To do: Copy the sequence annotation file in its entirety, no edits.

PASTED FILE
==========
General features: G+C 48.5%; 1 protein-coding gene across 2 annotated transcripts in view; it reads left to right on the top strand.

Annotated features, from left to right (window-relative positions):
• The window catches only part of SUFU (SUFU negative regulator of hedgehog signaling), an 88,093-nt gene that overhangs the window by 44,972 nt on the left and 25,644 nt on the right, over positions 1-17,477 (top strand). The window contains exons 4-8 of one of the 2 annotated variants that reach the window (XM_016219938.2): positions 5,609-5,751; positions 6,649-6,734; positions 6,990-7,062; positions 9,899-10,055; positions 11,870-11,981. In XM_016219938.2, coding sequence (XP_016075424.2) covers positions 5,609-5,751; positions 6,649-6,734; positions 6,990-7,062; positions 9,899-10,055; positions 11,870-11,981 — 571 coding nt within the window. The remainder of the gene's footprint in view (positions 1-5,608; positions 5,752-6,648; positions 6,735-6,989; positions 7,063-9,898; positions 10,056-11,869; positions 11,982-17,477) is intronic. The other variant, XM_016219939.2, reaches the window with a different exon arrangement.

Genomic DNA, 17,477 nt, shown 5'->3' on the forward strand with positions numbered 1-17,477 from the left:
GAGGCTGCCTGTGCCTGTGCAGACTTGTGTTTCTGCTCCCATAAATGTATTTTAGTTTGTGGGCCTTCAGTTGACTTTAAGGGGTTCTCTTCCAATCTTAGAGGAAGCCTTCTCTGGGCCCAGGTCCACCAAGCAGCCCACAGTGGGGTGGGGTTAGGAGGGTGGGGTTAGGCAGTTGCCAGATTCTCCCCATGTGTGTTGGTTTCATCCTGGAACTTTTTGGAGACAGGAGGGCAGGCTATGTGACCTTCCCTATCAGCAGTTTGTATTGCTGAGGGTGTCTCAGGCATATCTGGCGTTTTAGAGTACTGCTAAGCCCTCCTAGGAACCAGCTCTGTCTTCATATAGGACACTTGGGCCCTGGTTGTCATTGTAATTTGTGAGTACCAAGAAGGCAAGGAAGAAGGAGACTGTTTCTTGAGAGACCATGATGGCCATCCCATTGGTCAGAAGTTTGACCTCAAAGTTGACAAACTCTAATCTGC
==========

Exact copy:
General features: G+C 48.5%; 1 protein-coding gene across 2 annotated transcripts in view; it reads left to right on the top strand.

Annotated features, from left to right (window-relative positions):
• The window catches only part of SUFU (SUFU negative regulator of hedgehog signaling), an 88,093-nt gene that overhangs the window by 44,972 nt on the left and 25,644 nt on the right, over positions 1-17,477 (top strand). The window contains exons 4-8 of one of the 2 annotated variants that reach the window (XM_016219938.2): positions 5,609-5,751; positions 6,649-6,734; positions 6,990-7,062; positions 9,899-10,055; positions 11,870-11,981. In XM_016219938.2, coding sequence (XP_016075424.2) covers positions 5,609-5,751; positions 6,649-6,734; positions 6,990-7,062; positions 9,899-10,055; positions 11,870-11,981 — 571 coding nt within the window. The remainder of the gene's footprint in view (positions 1-5,608; positions 5,752-6,648; positions 6,735-6,989; positions 7,063-9,898; positions 10,056-11,869; positions 11,982-17,477) is intronic. The other variant, XM_016219939.2, reaches the window with a different exon arrangement.

Genomic DNA, 17,477 nt, shown 5'->3' on the forward strand with positions numbered 1-17,477 from the left:
GAGGCTGCCTGTGCCTGTGCAGACTTGTGTTTCTGCTCCCATAAATGTATTTTAGTTTGTGGGCCTTCAGTTGACTTTAAGGGGTTCTCTTCCAATCTTAGAGGAAGCCTTCTCTGGGCCCAGGTCCACCAAGCAGCCCACAGTGGGGTGGGGTTAGGAGGGTGGGGTTAGGCAGTTGCCAGATTCTCCCCATGTGTGTTGGTTTCATCCTGGAACTTTTTGGAGACAGGAGGGCAGGCTATGTGACCTTCCCTATCAGCAGTTTGTATTGCTGAGGGTGTCTCAGGCATATCTGGCGTTTTAGAGTACTGCTAAGCCCTCCTAGGAACCAGCTCTGTCTTCATATAGGACACTTGGGCCCTGGTTGTCATTGTAATTTGTGAGTACCAAGAAGGCAAGGAAGAAGGAGACTGTTTCTTGAGAGACCATGATGGCCATCCCATTGGTCAGAAGTTTGACCTCAAAGTTGACAAACTCTAATCTGC